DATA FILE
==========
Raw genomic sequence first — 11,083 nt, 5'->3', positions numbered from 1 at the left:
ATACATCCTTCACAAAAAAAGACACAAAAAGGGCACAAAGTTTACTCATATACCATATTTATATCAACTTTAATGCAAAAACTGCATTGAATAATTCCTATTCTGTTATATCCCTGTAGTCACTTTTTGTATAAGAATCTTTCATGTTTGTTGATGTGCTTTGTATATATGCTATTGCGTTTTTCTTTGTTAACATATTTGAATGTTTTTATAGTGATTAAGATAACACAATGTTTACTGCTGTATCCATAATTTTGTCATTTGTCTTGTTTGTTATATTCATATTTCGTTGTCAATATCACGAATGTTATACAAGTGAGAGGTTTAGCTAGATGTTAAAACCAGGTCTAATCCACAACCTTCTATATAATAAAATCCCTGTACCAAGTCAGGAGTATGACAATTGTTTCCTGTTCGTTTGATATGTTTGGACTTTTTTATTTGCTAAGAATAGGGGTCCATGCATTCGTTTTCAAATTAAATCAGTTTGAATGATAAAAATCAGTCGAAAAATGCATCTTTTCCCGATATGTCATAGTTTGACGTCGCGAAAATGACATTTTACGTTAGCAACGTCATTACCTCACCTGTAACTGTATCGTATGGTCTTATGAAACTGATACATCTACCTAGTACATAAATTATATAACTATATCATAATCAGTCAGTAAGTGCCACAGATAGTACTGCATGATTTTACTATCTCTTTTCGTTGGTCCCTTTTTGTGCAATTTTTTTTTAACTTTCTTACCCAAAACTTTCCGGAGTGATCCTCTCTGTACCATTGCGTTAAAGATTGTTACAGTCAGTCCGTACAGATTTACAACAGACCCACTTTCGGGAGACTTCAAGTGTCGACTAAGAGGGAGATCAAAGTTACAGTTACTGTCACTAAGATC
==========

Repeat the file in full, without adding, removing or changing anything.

Raw genomic sequence first — 11,083 nt, 5'->3', positions numbered from 1 at the left:
ATACATCCTTCACAAAAAAAGACACAAAAAGGGCACAAAGTTTACTCATATACCATATTTATATCAACTTTAATGCAAAAACTGCATTGAATAATTCCTATTCTGTTATATCCCTGTAGTCACTTTTTGTATAAGAATCTTTCATGTTTGTTGATGTGCTTTGTATATATGCTATTGCGTTTTTCTTTGTTAACATATTTGAATGTTTTTATAGTGATTAAGATAACACAATGTTTACTGCTGTATCCATAATTTTGTCATTTGTCTTGTTTGTTATATTCATATTTCGTTGTCAATATCACGAATGTTATACAAGTGAGAGGTTTAGCTAGATGTTAAAACCAGGTCTAATCCACAACCTTCTATATAATAAAATCCCTGTACCAAGTCAGGAGTATGACAATTGTTTCCTGTTCGTTTGATATGTTTGGACTTTTTTATTTGCTAAGAATAGGGGTCCATGCATTCGTTTTCAAATTAAATCAGTTTGAATGATAAAAATCAGTCGAAAAATGCATCTTTTCCCGATATGTCATAGTTTGACGTCGCGAAAATGACATTTTACGTTAGCAACGTCATTACCTCACCTGTAACTGTATCGTATGGTCTTATGAAACTGATACATCTACCTAGTACATAAATTATATAACTATATCATAATCAGTCAGTAAGTGCCACAGATAGTACTGCATGATTTTACTATCTCTTTTCGTTGGTCCCTTTTTGTGCAATTTTTTTTTAACTTTCTTACCCAAAACTTTCCGGAGTGATCCTCTCTGTACCATTGCGTTAAAGATTGTTACAGTCAGTCCGTACAGATTTACAACAGACCCACTTTCGGGAGACTTCAAGTGTCGACTAAGAGGGAGATCAAAGTTACAGTTACTGTCACTAAGATC